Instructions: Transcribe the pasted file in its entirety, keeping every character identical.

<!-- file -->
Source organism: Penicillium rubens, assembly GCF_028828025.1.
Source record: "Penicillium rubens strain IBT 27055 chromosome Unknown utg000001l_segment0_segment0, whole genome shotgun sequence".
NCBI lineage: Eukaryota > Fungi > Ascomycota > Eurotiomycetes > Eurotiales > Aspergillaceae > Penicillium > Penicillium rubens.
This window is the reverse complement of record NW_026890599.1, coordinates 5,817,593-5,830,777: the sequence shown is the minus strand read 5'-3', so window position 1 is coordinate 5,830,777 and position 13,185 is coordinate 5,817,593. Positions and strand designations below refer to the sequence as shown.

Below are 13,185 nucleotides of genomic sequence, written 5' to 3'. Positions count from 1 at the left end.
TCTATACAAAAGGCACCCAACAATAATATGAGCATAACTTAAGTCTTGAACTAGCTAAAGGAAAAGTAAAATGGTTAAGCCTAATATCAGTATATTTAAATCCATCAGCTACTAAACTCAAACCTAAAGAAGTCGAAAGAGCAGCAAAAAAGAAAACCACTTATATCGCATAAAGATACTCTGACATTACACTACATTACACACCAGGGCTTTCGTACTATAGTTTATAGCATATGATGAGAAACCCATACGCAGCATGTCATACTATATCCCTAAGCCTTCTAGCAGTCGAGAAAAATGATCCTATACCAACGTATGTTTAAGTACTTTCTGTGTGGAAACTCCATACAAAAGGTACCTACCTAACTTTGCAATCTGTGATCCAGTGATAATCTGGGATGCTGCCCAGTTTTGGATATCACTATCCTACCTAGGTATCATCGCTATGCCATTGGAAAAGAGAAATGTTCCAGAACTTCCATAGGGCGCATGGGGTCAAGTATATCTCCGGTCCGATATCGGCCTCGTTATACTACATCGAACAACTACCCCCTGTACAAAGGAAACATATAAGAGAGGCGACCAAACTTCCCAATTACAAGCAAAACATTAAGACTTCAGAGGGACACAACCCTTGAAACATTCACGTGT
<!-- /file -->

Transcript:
Source organism: Penicillium rubens, assembly GCF_028828025.1.
Source record: "Penicillium rubens strain IBT 27055 chromosome Unknown utg000001l_segment0_segment0, whole genome shotgun sequence".
NCBI lineage: Eukaryota > Fungi > Ascomycota > Eurotiomycetes > Eurotiales > Aspergillaceae > Penicillium > Penicillium rubens.
This window is the reverse complement of record NW_026890599.1, coordinates 5,817,593-5,830,777: the sequence shown is the minus strand read 5'-3', so window position 1 is coordinate 5,830,777 and position 13,185 is coordinate 5,817,593. Positions and strand designations below refer to the sequence as shown.

Below are 13,185 nucleotides of genomic sequence, written 5' to 3'. Positions count from 1 at the left end.
TCTATACAAAAGGCACCCAACAATAATATGAGCATAACTTAAGTCTTGAACTAGCTAAAGGAAAAGTAAAATGGTTAAGCCTAATATCAGTATATTTAAATCCATCAGCTACTAAACTCAAACCTAAAGAAGTCGAAAGAGCAGCAAAAAAGAAAACCACTTATATCGCATAAAGATACTCTGACATTACACTACATTACACACCAGGGCTTTCGTACTATAGTTTATAGCATATGATGAGAAACCCATACGCAGCATGTCATACTATATCCCTAAGCCTTCTAGCAGTCGAGAAAAATGATCCTATACCAACGTATGTTTAAGTACTTTCTGTGTGGAAACTCCATACAAAAGGTACCTACCTAACTTTGCAATCTGTGATCCAGTGATAATCTGGGATGCTGCCCAGTTTTGGATATCACTATCCTACCTAGGTATCATCGCTATGCCATTGGAAAAGAGAAATGTTCCAGAACTTCCATAGGGCGCATGGGGTCAAGTATATCTCCGGTCCGATATCGGCCTCGTTATACTACATCGAACAACTACCCCCTGTACAAAGGAAACATATAAGAGAGGCGACCAAACTTCCCAATTACAAGCAAAACATTAAGACTTCAGAGGGACACAACCCTTGAAACATTCACGTGT